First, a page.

“How do you take all of these papers that are published, convert it into practice and get everyone at 12 different hospitals to agree? This is how we want to practice medicine, but that's probably one of the biggest challenges in doing it,” Dr. Tignanelli says.

The U of M multidisciplinary team is made up of close to 50people across medicine, critical care, hematology and pharmacy, as well as the U of M AHRQ-funded Evidence-Based Practice Center (led through the School of Public Health), informaticists, implementation scientists and biostatisticians, who review the literature in order to determine “high or low evidence” using an agreed-upon metric system.

“And, start making headway, if you haven't already, on developing interoperable data standards and tools so that everyone's talking the same language and the technologies needed to hardwire the guideline can be used across sites. That way, the models and results of those can be freely shared across each other, and you’re comparing apples to apples,” Dr. Tignanelli says.

If the data infrastructure and tools are interoperable, a clinical decision-support tool could be plugged into other health systems and impact communities on a much broader level.

Where Possible, Find a Shared Win-Win with the Private Sector


Sometimes, making a LHS possible involves collaborations with the private sector. The U of M team recognizes that third-party companies, at the end of the day, want to make an impact and to support their business, so finding a shared win is critical in the development of any LHS.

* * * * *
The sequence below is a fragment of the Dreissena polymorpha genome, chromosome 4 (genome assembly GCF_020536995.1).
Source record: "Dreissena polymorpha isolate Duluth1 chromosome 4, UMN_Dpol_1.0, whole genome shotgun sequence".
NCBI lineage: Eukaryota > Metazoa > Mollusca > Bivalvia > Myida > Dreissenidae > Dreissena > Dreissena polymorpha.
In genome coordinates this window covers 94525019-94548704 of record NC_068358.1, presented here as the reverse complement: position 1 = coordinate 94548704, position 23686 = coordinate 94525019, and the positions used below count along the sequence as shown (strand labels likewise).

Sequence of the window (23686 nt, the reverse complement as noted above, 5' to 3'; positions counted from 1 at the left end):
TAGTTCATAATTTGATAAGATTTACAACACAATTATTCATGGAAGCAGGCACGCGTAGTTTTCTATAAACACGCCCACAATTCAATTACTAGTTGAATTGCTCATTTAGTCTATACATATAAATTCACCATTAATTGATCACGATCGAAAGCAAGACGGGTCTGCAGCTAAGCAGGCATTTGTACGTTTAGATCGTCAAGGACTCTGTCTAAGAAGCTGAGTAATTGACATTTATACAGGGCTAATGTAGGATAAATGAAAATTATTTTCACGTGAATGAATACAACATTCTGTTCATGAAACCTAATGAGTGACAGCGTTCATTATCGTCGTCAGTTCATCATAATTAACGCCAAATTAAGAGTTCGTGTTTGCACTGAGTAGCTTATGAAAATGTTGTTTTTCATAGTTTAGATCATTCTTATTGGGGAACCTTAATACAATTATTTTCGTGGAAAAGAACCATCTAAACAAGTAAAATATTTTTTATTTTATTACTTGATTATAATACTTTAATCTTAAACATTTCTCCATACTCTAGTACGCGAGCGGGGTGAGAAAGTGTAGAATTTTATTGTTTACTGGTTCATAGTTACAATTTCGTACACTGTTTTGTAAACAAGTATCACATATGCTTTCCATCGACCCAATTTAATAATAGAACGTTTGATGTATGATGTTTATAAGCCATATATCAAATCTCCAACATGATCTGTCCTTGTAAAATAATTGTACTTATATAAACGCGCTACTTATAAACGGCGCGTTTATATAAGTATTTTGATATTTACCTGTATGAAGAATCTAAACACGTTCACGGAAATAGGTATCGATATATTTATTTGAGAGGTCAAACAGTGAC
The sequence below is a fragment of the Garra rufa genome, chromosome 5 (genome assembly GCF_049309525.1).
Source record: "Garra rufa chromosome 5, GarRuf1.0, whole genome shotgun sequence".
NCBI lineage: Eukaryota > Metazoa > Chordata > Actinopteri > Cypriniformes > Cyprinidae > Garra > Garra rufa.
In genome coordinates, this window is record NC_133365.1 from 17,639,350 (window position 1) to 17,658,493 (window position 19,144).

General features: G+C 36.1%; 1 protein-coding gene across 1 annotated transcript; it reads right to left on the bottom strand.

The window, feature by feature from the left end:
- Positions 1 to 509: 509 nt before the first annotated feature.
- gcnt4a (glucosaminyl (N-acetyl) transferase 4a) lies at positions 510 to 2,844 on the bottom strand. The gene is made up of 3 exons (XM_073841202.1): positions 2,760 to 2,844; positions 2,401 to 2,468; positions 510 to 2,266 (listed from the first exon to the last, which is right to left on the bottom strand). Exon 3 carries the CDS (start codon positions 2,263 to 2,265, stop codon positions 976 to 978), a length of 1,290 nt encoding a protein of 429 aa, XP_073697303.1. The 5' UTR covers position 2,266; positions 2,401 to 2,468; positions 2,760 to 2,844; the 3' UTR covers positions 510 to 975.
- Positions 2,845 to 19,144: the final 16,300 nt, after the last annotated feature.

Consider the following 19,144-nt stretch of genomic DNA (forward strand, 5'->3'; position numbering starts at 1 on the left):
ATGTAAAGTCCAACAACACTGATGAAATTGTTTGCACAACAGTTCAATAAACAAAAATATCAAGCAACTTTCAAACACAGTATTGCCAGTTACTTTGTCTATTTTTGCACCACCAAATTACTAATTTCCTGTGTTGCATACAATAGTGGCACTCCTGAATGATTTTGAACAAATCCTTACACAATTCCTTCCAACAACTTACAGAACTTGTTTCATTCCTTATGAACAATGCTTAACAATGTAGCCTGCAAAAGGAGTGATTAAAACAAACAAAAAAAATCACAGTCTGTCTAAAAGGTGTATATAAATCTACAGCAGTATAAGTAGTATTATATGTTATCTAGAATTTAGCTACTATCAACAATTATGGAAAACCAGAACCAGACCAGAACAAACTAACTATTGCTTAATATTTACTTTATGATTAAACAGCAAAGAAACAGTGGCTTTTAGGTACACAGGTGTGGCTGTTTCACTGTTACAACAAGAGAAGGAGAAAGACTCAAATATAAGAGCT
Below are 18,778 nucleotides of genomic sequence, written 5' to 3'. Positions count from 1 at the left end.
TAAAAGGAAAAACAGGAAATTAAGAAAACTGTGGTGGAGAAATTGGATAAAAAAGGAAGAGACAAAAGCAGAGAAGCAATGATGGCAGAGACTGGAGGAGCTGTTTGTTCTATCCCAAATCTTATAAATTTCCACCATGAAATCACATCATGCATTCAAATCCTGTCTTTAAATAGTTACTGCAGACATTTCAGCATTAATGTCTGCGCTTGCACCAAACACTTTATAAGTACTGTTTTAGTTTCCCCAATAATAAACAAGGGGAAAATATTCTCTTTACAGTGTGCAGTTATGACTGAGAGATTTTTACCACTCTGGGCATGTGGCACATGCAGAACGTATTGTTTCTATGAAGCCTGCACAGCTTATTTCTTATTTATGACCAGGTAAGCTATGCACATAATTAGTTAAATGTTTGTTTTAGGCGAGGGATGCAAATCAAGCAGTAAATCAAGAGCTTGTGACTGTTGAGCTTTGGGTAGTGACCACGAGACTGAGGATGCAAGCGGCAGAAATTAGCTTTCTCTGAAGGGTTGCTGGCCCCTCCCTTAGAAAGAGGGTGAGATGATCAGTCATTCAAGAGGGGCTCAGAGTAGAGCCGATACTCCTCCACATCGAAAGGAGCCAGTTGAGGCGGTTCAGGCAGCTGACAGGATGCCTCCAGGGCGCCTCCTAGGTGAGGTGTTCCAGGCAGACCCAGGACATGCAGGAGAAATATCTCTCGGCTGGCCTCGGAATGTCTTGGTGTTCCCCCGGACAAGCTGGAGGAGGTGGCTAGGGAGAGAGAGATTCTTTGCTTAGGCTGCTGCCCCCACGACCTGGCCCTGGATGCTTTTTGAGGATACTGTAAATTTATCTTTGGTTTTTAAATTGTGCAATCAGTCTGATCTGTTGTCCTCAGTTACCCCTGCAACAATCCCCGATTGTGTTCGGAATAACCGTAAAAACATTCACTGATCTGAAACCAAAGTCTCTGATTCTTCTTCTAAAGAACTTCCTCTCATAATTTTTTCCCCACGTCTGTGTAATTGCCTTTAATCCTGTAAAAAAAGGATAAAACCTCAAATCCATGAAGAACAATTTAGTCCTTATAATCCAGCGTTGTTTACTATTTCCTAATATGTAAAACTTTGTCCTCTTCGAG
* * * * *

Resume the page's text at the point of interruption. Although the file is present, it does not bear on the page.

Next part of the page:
“Working with private sector companies can sometimes be seen as problematic,” Dr. Melton-Meaux says. “Thankfully, we work in healthcare, so more often than not, the value of our collaborations can jointly be about improved outcomes for both the patients and the health systems. Most companies are also open to research collaborations, the integrity of the scientific process and disseminating the results with tools as they are implemented in practice.”

Partner Directly with Outside Health Systems for Maximal Impact

Dr, Melton-Meaux also recommends judging potential collaborations with other healthcare organizations by focusing on the strengths of the academic research opportunity. Whether it’s stroke or heart attack care or experience with a type of data analysis, align potential projects with the available expertise and strengths in patient care.

Dr. Tignanelli suggests that another advantage of working with other health systems is that data models can be strengthened with larger patient populations and with more data, which helps to externally validate proposed methods.

“That’s the difference between a low impact or high impact research paper because it helps ensure that the models developed are more robust,” he says. “Finding a couple hospital systems to collaborate with early on is critical, and if you want to team up with us here in Minnesota, please reach out because we would love to have more partners.”

Both Dr. Tignanelli and Dr. Melton-Meaux emphasize the value of “being open to collaboration” with all.

“In developing these systems, there's much less of a line between your academic and health systems – between basic sciences and PhDs and your health sciences and MDs,” Dr. Melton-Meaux said. “It's more about, how do we all do this together and bring folks together in a different way.”